7. 7. And that can be represented by Linear Program problem.Objective: Minimize Sum of Total Cost = Sum of Offering Service Cost + Sum of Losing Opportunity Cost Cost of Offereing Seat (at k Capacity ) for Sector ij  Cost of ATK  ATK ATK  C  0.09  f  D  S  C ij ij ij ij Cost of Losing Opportunit  M arket Revenue Opportunit at ij sector - y y   F  P   f  S   j  ij  ij ijk        Pij   f ij  Sijk    Fij  300 n n Sum Of Total Cost     k 10 i  1 j  1       0.09  f ij  Dij  Sijk  C  300 n n    k 10 i  1 j  1 Subjected to fij > 0 , integerWhere: Pij = Number of Passengers from ( I ) city to ( j ) city. Fij = Fares in USD from ( i ) city to ( j ) city. D ij = Distance in Km from ( i ) city to ( j ) city. S ijk = Number of Available Seat at for sector ( ij ) at k levels (10 - 300) C = Cost in USD per Available tone kilometers ( ATK). f = Number of Frequencies K = Seat levels at step of 10 from ( 10 -300) N = Number of operating sectors ( point to point ) 0.09 = Conversion used for Passengers to Tonnes ( Weight ) 7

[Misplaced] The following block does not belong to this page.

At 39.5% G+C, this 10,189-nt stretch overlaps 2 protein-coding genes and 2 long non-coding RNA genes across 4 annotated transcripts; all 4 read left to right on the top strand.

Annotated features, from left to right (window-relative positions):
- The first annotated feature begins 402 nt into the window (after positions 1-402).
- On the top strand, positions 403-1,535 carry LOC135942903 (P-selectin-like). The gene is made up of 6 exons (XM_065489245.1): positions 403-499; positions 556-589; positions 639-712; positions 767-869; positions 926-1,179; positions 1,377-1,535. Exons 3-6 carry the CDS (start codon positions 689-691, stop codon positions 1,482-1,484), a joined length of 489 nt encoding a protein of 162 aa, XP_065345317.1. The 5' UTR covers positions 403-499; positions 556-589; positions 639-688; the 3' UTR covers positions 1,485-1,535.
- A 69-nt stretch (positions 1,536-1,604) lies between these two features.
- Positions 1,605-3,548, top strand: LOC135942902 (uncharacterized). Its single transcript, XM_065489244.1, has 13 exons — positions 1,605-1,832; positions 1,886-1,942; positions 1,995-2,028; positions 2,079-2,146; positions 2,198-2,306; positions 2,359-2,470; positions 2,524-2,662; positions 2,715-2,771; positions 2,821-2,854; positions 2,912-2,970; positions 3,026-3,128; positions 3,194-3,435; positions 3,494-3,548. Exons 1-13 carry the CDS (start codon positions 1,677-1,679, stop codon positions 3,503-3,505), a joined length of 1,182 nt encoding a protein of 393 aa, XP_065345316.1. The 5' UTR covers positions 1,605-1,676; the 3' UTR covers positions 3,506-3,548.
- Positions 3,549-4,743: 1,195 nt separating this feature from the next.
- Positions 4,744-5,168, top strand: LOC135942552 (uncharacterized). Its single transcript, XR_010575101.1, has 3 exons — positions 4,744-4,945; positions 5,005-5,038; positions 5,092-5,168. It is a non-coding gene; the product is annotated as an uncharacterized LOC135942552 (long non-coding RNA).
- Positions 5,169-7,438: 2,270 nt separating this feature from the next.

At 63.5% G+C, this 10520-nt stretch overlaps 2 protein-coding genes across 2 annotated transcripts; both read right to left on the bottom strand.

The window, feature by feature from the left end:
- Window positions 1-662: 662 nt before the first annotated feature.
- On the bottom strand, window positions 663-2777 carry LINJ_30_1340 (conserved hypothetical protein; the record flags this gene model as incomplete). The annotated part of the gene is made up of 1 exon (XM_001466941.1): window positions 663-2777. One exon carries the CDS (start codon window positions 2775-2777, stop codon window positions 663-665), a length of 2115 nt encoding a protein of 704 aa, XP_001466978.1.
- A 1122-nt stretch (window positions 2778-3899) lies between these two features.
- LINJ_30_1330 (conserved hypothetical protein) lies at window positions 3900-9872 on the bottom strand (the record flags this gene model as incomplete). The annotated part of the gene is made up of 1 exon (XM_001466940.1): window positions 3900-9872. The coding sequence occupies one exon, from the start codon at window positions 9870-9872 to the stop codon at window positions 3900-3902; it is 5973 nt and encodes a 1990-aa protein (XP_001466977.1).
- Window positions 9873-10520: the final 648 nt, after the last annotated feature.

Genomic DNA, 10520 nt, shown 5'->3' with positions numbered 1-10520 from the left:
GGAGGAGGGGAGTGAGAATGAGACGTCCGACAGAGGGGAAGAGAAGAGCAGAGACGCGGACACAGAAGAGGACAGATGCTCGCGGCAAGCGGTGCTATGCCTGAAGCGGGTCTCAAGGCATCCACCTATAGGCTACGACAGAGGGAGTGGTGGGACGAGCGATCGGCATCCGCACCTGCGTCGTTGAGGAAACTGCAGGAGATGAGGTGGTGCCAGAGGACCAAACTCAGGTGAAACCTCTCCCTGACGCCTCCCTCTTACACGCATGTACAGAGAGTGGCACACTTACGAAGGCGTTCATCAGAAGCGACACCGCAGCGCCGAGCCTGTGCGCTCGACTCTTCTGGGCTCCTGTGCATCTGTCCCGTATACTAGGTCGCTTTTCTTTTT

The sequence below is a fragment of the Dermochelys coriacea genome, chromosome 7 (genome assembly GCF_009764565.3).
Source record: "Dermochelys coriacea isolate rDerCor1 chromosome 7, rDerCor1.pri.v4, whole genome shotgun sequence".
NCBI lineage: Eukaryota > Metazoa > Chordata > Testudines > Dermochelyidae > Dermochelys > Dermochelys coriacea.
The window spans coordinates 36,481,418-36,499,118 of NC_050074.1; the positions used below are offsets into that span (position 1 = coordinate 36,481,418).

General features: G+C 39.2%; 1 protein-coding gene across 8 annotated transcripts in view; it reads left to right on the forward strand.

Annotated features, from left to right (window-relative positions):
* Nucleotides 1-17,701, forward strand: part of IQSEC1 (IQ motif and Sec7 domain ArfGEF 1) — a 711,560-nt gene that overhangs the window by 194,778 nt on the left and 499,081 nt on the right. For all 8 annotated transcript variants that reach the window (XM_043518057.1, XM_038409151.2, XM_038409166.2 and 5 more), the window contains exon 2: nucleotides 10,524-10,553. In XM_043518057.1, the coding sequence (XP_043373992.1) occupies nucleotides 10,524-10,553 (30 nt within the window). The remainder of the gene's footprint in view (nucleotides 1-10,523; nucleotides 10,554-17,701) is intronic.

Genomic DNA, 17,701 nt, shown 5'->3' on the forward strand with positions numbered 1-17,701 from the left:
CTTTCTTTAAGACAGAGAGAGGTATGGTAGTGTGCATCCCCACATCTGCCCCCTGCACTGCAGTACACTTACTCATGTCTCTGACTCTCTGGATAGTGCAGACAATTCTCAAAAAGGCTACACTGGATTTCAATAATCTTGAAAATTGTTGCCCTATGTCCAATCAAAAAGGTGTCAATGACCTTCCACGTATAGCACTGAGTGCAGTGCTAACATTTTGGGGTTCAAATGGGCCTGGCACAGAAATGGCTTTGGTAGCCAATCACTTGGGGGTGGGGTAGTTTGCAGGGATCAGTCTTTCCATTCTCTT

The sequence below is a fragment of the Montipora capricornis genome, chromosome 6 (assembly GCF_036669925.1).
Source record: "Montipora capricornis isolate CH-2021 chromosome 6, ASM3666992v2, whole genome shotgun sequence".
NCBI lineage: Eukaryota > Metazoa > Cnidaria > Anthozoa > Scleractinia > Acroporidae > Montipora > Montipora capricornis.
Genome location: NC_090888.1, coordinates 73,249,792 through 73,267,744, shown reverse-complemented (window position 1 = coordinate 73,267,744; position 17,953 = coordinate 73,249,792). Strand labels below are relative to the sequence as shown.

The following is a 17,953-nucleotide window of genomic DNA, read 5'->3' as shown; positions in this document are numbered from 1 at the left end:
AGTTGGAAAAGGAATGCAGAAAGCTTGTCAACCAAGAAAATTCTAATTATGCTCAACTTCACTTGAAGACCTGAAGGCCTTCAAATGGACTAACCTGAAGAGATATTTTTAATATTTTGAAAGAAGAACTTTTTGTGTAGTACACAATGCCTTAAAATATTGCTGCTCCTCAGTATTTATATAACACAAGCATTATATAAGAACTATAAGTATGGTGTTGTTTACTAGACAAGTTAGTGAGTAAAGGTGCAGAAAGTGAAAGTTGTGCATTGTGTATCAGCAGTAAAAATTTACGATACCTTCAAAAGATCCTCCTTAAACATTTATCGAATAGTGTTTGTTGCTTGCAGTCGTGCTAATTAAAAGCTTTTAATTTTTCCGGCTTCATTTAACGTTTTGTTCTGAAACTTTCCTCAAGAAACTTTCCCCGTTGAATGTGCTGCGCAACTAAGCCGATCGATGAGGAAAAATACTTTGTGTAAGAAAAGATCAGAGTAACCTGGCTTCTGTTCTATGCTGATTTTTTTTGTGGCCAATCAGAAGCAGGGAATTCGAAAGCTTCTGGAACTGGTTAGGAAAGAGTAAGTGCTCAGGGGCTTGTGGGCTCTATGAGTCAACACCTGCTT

8. 8. 4. The Program: Spread Sheet is developed, including input data in terms of passengers, market fare, and distance, the program is developed based on equation ( 1 ), and solver is setup, with constrained mentioned in the mathematical model, the program will evaluate the network based 100% load factor, i.e maximum capacity of the aircraft, this will lead to good comparison of the results to select the right capacity as shown in Flowchart ( 1 ). While in real cases, we can assign a new constrains that reflects the actual load of the airline, and will force the program to increase the number of frequency and by trail and errors, it might be the cost applied coincided with the existing aircraft seat configuration. i.e once we know the right capacity, we have to run the program again with a new constrains to get the optimum frequency at that Flow chart 1. level of capacity. But the best procedure is to create a sequence of trail solutions by using the cost element as step function, to reflect the optimum operating curve of the airline as in it is shown in Fig ( 7 ). 5. Case Study: Revenue / ASK Cost / ASK ASK Revenue / Cost / ASK Company Company EBITDAR (AED - Fils) (AED - Fils) (AED - Fils) (AED - Fils) Felix airways domestic network is Air Asia Air Asia 13.7 11.2 13.7 32 considered and Spread SheetArabia Air is develop, Air Arabia 21.1 13.6 21.1 34 including input data in terms of Ryan Air Ryan Air 21.5 16.8 21.5 30 passengers, market fare, andBlue Jet distance, the Jet Blue 20.3 19.1 20.3 16 program is developed based onWest South equation ( South West 22.6 20.8 22.6 15 1 ). Vigin Blue Vigin Blue 36.8 31.3 36.8 19 WestJet WestJet 34.0 29.2 34.0 23 5.1 Data Collection: GOL GOL 29.7 29.8 29.7 13 EasyJet EasyJet 31.1 25.9 31.1 16 The input data can be taken on weekly, SA Vueling Airlines SA Vueling Airlines 24.4 27.9 24.4 3 monthly, and quarterly or UAL Corp (US) annually bases. UAL Corp (US) 29.1 27.6 29.1 11 Four month data – are used in Felix Airlines (Corp) West Airlines (Corp) North West North 30.6 27.3 30.6 17 airways research to derive the Median LCC optimum LCC Median 26.7 26.6 26.7 17 Cathy of ASK for Cathy operating curve. While the cost 32.6 29.6 32.6 19 low cost carriers fleets used in this study as Emirates Emirates 28.0 25.2 28.0 24 SIA benchmarking is shown in table ( 1 ). SIA 35.7 30.8 35.7 25 Qantas Qantas 53.4 49.5 53.4 19 Air France - KLM Air France - KLM 51.1 47.0 51.1 17 British Airways British Airways 42.8 38.0 42.8 21 Table 1. Comparison of Cost/ASK Source: Air Arabia Report5.2 Program Implementation: 8